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The property valuation: it’s one of the most important factors in the equation when you want to acquire property, but can you trust them?
Blogger: Michael Bowling, co-founder, Allied Investment Group
It would be great if we could take exactly what our property valuer says as the truth and not give it another moment's thought, but let me share a story that will show you exactly why valuations aren’t always reliable.
A client recently purchased a property in an area I considered a sound investment. In fact, I was so confident that I bought a property in the same area as well.
Strangely, the valuations for the two properties both fell short of the purchase price.
To check the logic, I obtained six other valuations of similar properties with similar values by licensed valuers.
You would think that the valuations would be similar, but they weren’t even close.
One came in at $20,500 more than the purchase price and another came in a staggering $57,500 short of the purchase price.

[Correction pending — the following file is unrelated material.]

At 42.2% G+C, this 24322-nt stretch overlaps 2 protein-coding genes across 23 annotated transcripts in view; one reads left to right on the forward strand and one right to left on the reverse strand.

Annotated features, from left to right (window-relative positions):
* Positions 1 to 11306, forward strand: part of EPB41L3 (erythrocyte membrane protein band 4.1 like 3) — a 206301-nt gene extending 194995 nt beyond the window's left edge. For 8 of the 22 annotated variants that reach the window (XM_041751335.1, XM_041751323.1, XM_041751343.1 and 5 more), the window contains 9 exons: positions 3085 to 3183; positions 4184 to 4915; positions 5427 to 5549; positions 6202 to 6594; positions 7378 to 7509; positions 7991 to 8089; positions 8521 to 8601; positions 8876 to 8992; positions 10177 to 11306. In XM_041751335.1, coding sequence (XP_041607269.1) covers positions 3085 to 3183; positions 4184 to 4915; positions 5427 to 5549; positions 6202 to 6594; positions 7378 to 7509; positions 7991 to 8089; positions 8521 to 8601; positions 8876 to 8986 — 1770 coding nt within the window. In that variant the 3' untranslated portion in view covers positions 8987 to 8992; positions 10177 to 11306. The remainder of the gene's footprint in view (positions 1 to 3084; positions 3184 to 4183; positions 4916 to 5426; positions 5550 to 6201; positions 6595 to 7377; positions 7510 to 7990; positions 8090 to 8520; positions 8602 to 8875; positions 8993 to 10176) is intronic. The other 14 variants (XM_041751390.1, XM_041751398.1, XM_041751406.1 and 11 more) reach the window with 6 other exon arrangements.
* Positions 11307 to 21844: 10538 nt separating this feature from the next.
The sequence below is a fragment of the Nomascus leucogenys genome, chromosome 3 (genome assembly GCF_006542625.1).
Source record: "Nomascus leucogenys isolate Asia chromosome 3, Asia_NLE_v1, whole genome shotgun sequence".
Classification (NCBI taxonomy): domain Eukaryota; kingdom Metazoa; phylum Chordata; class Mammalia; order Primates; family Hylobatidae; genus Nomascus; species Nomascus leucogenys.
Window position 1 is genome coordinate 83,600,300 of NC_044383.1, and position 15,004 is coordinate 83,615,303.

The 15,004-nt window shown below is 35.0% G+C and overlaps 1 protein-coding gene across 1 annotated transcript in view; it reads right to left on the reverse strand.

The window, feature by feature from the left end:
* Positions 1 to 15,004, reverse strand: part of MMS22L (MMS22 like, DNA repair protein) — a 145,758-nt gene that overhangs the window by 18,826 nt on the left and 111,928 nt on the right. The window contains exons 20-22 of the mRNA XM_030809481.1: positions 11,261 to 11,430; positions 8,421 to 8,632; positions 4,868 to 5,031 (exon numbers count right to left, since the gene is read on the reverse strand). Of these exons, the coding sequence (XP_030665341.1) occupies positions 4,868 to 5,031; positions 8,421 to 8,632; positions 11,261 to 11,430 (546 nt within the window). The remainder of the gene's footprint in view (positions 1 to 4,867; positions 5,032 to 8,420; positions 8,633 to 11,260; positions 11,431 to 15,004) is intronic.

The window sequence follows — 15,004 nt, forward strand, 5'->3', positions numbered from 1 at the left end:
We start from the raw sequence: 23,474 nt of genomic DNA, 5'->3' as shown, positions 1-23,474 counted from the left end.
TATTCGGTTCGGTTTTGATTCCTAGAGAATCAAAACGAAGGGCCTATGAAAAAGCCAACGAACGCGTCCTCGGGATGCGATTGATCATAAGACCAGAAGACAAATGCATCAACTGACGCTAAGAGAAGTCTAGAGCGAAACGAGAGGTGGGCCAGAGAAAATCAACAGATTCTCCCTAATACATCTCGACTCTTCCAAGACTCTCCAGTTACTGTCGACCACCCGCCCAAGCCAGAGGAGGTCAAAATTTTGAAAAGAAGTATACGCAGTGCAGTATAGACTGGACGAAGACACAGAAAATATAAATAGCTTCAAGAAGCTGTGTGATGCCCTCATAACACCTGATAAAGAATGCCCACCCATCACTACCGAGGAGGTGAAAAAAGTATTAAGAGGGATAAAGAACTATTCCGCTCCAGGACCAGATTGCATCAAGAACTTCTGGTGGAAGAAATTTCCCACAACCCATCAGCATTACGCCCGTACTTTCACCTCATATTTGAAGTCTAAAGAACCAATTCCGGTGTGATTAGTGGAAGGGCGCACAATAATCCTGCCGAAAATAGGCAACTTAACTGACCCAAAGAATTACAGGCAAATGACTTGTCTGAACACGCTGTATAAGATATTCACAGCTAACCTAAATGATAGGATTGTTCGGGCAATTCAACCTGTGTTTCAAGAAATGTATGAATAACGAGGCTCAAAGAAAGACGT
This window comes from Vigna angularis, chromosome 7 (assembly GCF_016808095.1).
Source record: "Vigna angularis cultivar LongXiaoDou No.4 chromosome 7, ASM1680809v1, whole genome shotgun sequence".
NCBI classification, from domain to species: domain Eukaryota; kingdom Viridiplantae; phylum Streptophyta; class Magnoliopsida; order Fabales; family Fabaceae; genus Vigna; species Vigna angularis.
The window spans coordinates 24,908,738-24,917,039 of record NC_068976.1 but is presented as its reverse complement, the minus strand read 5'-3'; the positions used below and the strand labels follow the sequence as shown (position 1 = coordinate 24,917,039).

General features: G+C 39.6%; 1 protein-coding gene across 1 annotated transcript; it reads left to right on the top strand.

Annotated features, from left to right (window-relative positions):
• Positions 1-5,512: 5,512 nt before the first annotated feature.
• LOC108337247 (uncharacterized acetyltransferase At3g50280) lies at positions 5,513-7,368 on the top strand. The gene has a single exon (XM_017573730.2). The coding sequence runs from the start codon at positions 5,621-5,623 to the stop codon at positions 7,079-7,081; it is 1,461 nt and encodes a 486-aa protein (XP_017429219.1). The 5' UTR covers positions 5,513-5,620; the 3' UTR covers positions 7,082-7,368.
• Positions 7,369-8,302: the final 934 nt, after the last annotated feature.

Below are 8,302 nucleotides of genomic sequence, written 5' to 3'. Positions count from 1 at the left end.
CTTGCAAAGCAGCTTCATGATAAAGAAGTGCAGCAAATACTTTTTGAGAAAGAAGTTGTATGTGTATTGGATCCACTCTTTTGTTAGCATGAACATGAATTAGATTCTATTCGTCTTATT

Same number of bedrooms and bathrooms, same sizes, same locations. All valuations requested for the same purpose — “for mortgage security”. The two high and low valuations above came from two valuers who worked for the same prominent firm; in fact, they both worked in the same office.
So what explains the wild discrepancy in valuations?
There are a few reasons:
1. Valuations are traditionally “backward” looking: they look at historic comparable sales personally chosen by the valuer. The valuation rarely takes into account future demand or supply.
2. Lenders can influence the valuation; they provide the valuation criteria, which can affect the valuation.
3. With limited comparable sales in this particular area valuers had to use personal judgement, so an objective process became somewhat subjective.
4. Valuers are human and, when provided with limited data, they tend to be conservative.
How this affects you
Yes. property valuations are important but they’re just one factor when looking for properties with strong upside potential. If you’re looking to acquire a property, consider areas with:
Check these three boxes and you’re on the way to acquiring a solid property portfolio.
Property refers to either a tangible or intangible item that an individual or business has legal rights or ownership of, such as houses, cars, stocks or bond certificates.